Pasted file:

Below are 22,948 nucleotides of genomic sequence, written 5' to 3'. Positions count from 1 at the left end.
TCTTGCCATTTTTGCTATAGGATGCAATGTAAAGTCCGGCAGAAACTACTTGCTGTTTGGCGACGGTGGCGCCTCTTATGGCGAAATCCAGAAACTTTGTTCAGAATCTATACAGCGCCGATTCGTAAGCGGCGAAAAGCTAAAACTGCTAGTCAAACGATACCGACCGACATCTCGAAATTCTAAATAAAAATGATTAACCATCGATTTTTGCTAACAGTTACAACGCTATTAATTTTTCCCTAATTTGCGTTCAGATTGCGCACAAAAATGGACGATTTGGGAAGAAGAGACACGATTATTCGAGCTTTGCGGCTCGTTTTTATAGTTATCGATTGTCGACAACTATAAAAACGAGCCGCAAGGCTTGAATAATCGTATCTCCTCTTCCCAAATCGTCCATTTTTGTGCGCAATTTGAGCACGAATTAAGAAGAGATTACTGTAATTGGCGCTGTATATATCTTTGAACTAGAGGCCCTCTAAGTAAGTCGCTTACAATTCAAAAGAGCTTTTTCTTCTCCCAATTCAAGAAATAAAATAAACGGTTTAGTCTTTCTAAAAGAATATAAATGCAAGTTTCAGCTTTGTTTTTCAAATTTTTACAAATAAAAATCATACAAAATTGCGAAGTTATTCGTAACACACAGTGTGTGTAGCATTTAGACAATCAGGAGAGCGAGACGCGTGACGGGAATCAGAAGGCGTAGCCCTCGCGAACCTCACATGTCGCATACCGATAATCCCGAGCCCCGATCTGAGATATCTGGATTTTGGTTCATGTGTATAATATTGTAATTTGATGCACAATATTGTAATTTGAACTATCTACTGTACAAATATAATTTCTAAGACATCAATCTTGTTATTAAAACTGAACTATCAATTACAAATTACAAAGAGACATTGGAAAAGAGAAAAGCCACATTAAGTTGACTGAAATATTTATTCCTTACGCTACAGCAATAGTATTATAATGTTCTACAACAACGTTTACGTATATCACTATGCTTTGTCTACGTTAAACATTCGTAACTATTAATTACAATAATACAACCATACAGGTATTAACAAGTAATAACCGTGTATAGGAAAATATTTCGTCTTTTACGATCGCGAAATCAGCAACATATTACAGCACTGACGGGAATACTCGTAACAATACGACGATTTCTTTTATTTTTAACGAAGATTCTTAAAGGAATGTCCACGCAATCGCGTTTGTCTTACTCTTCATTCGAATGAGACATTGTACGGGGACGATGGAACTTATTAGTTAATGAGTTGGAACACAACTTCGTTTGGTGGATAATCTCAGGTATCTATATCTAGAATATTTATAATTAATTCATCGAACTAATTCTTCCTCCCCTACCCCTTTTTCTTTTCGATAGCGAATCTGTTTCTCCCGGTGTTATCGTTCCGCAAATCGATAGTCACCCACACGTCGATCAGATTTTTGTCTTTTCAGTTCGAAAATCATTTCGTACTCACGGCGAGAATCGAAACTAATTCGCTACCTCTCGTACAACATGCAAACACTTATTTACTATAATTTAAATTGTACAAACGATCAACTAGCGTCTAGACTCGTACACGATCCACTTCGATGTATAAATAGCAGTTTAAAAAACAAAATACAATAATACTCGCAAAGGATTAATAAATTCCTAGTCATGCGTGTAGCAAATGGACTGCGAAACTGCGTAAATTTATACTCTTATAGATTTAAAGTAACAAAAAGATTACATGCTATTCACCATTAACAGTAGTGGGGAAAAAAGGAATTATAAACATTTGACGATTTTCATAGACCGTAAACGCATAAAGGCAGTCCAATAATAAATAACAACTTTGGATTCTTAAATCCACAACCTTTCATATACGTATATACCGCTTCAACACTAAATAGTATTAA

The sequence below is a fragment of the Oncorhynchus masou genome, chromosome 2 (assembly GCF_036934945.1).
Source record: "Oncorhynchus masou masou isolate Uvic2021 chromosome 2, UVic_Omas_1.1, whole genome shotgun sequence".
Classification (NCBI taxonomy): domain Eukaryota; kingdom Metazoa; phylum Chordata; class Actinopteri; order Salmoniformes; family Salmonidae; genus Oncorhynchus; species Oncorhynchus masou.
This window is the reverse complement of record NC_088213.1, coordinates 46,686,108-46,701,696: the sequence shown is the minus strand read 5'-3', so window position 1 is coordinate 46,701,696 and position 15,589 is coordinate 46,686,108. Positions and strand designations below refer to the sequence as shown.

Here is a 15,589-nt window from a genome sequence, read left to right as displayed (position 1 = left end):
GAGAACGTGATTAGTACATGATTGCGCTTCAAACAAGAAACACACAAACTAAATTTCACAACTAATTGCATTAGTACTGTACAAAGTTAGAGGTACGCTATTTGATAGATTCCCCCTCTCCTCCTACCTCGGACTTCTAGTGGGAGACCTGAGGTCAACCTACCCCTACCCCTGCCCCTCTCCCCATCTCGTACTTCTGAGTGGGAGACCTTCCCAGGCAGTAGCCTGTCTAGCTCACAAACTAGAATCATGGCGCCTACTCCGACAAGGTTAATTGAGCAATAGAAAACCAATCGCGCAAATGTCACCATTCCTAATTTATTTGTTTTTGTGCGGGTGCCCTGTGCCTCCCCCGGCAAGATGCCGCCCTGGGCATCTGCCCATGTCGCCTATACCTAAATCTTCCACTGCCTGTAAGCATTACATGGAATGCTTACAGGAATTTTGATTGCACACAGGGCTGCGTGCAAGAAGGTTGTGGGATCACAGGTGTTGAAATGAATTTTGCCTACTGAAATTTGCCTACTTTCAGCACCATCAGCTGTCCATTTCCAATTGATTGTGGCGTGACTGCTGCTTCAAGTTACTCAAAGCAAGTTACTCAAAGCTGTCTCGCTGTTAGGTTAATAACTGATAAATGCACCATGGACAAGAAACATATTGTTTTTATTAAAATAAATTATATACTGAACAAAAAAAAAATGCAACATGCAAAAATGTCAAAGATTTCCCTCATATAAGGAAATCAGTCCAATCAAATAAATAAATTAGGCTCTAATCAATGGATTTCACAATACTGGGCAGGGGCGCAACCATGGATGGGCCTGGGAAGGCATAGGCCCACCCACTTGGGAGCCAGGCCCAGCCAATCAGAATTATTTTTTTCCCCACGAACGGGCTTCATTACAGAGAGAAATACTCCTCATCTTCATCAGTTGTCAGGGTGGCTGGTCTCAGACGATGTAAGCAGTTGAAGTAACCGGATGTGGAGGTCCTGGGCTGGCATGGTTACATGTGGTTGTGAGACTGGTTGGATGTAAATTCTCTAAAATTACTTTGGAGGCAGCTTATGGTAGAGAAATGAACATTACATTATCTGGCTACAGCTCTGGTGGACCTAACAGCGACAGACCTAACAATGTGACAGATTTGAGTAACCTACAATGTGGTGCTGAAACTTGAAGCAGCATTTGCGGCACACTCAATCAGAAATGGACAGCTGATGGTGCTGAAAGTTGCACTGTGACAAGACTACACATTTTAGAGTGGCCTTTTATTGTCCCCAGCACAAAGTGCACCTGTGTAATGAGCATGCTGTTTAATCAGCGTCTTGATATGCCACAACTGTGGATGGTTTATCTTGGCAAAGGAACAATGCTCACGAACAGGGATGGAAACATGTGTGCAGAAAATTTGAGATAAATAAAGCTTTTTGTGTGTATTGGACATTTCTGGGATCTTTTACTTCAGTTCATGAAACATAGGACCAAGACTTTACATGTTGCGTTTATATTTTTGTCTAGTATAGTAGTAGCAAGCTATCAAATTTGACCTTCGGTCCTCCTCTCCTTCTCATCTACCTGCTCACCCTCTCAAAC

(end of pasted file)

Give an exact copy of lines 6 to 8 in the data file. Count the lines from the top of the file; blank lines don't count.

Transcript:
This window is the reverse complement of record NC_088213.1, coordinates 46,686,108-46,701,696: the sequence shown is the minus strand read 5'-3', so window position 1 is coordinate 46,701,696 and position 15,589 is coordinate 46,686,108. Positions and strand designations below refer to the sequence as shown.

Here is a 15,589-nt window from a genome sequence, read left to right as displayed (position 1 = left end):
GAGAACGTGATTAGTACATGATTGCGCTTCAAACAAGAAACACACAAACTAAATTTCACAACTAATTGCATTAGTACTGTACAAAGTTAGAGGTACGCTATTTGATAGATTCCCCCTCTCCTCCTACCTCGGACTTCTAGTGGGAGACCTGAGGTCAACCTACCCCTACCCCTGCCCCTCTCCCCATCTCGTACTTCTGAGTGGGAGACCTTCCCAGGCAGTAGCCTGTCTAGCTCACAAACTAGAATCATGGCGCCTACTCCGACAAGGTTAATTGAGCAATAGAAAACCAATCGCGCAAATGTCACCATTCCTAATTTATTTGTTTTTGTGCGGGTGCCCTGTGCCTCCCCCGGCAAGATGCCGCCCTGGGCATCTGCCCATGTCGCCTATACCTAAATCTTCCACTGCCTGTAAGCATTACATGGAATGCTTACAGGAATTTTGATTGCACACAGGGCTGCGTGCAAGAAGGTTGTGGGATCACAGGTGTTGAAATGAATTTTGCCTACTGAAATTTGCCTACTTTCAGCACCATCAGCTGTCCATTTCCAATTGATTGTGGCGTGACTGCTGCTTCAAGTTACTCAAAGCAAGTTACTCAAAGCTGTCTCGCTGTTAGGTTAATAACTGATAAATGCACCATGGACAAGAAACATATTGTTTTTATTAAAATAAATTATATACTGAACAAAAAAAAAATGCAACATGCAAAAATGTCAAAGATTTCCCTCATATAAGGAAATCAGTCCAATCAAATAAATAAATTAGGCTCTAATCAATGGATTTCACAATACTGGGCAGGGGCGCAACCATGGATGGGCCTGGGAAGGCATAGGCCCACCCACTTGGGAGCCAGGCCCAGCCAATCAGAATTATTTTTTTCCCCACGAACGGGCTTCATTACAGAGAGAAATACTCCTCATCTTCATCAGTTGTCAGGGTGGCTGGTCTCAGACGATGTAAGCAGTTGAAGTAACCGGATGTGGAGGTCCTGGGCTGGCATGGTTACATGTGGTTGTGAGACTGGTTGGATGTAAATTCTCTAAAATTACTTTGGAGGCAGCTTATGGTAGAGAAATGAACATTACATTATCTGGCTACAGCTCTGGTGGACCTAACAGCGACAGACCTAACAATGTGACAGATTTGAGTAACCTACAATGTGGTGCTGAAACTTGAAGCAGCATTTGCGGCACACTCAATCAGAAATGGACAGCTGATGGTGCTGAAAGTTGCACTGTGACAAGACTACACATTTTAGAGTGGCCTTTTATTGTCCCCAGCACAAAGTGCACCTGTGTAATGAGCATGCTGTTTAATCAGCGTCTTGATATGCCACAACTGTGGATGGTTTATCTTGGCAAAGGAACAATGCTCACGAACAGGGATGGAAACATGTGTGCAGAAAATTTGAGATAAATAAAGCTTTTTGTGTGTATTGGACATTTCTGGGATCTTTTACTTCAGTTCATGAAACATAGGACCAAGACTTTACATGTTGCGTTTATATTTTTGTCTAGTATAGTAGTAGCAAGCTATCAAATTTGACCTTCGGTCCTCCTCTCCTTCTCATCTACCTGCTCACCCTCTCAAAC